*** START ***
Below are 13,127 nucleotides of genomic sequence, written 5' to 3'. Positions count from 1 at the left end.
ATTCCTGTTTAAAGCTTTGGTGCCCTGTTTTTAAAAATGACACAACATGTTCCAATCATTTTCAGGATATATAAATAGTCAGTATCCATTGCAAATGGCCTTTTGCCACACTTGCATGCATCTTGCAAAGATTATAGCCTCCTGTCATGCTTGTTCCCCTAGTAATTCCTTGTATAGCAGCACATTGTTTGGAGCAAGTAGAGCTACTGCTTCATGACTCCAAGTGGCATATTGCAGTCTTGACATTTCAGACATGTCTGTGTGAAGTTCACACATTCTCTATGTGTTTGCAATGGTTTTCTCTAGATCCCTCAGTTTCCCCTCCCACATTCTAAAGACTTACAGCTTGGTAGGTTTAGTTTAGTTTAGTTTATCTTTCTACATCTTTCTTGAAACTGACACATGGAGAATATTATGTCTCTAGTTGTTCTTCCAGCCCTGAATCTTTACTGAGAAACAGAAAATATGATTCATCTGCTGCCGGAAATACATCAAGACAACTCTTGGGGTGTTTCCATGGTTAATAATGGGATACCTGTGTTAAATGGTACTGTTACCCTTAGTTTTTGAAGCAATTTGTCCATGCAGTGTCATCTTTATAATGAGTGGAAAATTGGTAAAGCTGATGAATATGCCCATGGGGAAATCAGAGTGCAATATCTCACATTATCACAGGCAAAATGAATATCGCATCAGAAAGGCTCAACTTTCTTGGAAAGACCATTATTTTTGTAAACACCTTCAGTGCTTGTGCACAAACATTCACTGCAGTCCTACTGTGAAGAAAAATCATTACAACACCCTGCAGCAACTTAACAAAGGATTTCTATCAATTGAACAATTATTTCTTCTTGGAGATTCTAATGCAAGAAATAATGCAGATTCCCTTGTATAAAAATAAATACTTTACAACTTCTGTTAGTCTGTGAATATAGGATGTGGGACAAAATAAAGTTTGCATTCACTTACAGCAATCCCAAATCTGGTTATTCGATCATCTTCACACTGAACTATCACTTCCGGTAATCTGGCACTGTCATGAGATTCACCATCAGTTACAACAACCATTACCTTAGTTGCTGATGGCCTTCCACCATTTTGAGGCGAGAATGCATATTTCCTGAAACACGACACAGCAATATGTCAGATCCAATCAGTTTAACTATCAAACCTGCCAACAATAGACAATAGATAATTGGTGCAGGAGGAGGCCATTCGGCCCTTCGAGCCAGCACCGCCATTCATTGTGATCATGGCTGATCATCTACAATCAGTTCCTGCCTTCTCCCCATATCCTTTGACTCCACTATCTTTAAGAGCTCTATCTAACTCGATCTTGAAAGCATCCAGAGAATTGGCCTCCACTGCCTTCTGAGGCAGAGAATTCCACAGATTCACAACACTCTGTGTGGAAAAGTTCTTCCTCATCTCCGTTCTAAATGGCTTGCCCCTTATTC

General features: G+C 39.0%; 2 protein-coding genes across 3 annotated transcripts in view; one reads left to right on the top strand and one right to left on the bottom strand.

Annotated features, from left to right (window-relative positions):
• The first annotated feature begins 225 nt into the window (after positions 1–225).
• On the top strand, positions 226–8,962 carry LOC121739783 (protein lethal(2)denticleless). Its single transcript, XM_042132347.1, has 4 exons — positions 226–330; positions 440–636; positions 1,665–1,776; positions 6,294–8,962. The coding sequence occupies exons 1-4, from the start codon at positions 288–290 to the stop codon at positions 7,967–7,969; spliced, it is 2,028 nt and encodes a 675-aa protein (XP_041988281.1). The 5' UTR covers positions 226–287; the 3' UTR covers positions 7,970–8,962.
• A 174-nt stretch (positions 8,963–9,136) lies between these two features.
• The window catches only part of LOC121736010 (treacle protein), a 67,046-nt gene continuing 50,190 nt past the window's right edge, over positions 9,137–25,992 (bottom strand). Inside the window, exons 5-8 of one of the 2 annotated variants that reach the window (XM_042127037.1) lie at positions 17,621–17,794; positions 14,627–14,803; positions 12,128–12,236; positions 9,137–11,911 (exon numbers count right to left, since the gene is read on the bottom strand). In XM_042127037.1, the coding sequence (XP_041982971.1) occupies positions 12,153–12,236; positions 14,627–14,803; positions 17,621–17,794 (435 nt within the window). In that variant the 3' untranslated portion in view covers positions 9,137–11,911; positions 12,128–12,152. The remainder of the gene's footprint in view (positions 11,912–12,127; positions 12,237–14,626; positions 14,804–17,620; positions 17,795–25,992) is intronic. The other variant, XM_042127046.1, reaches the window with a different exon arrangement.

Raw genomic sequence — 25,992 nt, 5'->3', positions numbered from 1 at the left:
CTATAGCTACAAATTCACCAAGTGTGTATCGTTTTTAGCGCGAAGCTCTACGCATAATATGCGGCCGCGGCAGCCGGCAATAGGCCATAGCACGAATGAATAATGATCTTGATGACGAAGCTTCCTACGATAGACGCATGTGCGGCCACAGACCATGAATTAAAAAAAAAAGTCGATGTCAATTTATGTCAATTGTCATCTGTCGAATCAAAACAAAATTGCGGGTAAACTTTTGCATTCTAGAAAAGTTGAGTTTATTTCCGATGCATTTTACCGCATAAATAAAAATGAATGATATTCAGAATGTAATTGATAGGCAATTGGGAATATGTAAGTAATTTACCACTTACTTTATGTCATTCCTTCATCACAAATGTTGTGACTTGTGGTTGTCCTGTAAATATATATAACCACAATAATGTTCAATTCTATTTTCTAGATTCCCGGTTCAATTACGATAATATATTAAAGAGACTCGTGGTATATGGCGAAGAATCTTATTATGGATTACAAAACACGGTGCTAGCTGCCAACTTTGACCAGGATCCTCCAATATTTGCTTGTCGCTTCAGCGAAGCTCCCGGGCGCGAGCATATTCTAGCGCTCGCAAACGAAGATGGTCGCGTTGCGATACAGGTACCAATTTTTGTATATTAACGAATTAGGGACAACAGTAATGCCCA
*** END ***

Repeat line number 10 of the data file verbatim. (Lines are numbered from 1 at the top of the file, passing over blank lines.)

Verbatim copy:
CTATAGCTACAAATTCACCAAGTGTGTATCGTTTTTAGCGCGAAGCTCTACGCATAATATGCGGCCGCGGCAGCCGGCAATAGGCCATAGCACGAATGAATAATGATCTTGATGACGAAGCTTCCTACGATAGACGCATGTGCGGCCACAGACCATGAATTAAAAAAAAAAGTCGATGTCAATTTATGTCAATTGTCATCTGTCGAATCAAAACAAAATTGCGGGTAAACTTTTGCATTCTAGAAAAGTTGAGTTTATTTCCGATGCATTTTACCGCATAAATAAAAATGAATGATATTCAGAATGTAATTGATAGGCAATTGGGAATATGTAAGTAATTTACCACTTACTTTATGTCATTCCTTCATCACAAATGTTGTGACTTGTGGTTGTCCTGTAAATATATATAACCACAATAATGTTCAATTCTATTTTCTAGATTCCCGGTTCAATTACGATAATATATTAAAGAGACTCGTGGTATATGGCGAAGAATCTTATTATGGATTACAAAACACGGTGCTAGCTGCCAACTTTGACCAGGATCCTCCAATATTTGCTTGTCGCTTCAGCGAAGCTCCCGGGCGCGAGCATATTCTAGCGCTCGCAAACGAAGATGGTCGCGTTGCGATACAGGTACCAATTTTTGTATATTAACGAATTAGGGACAACAGTAATGCCCA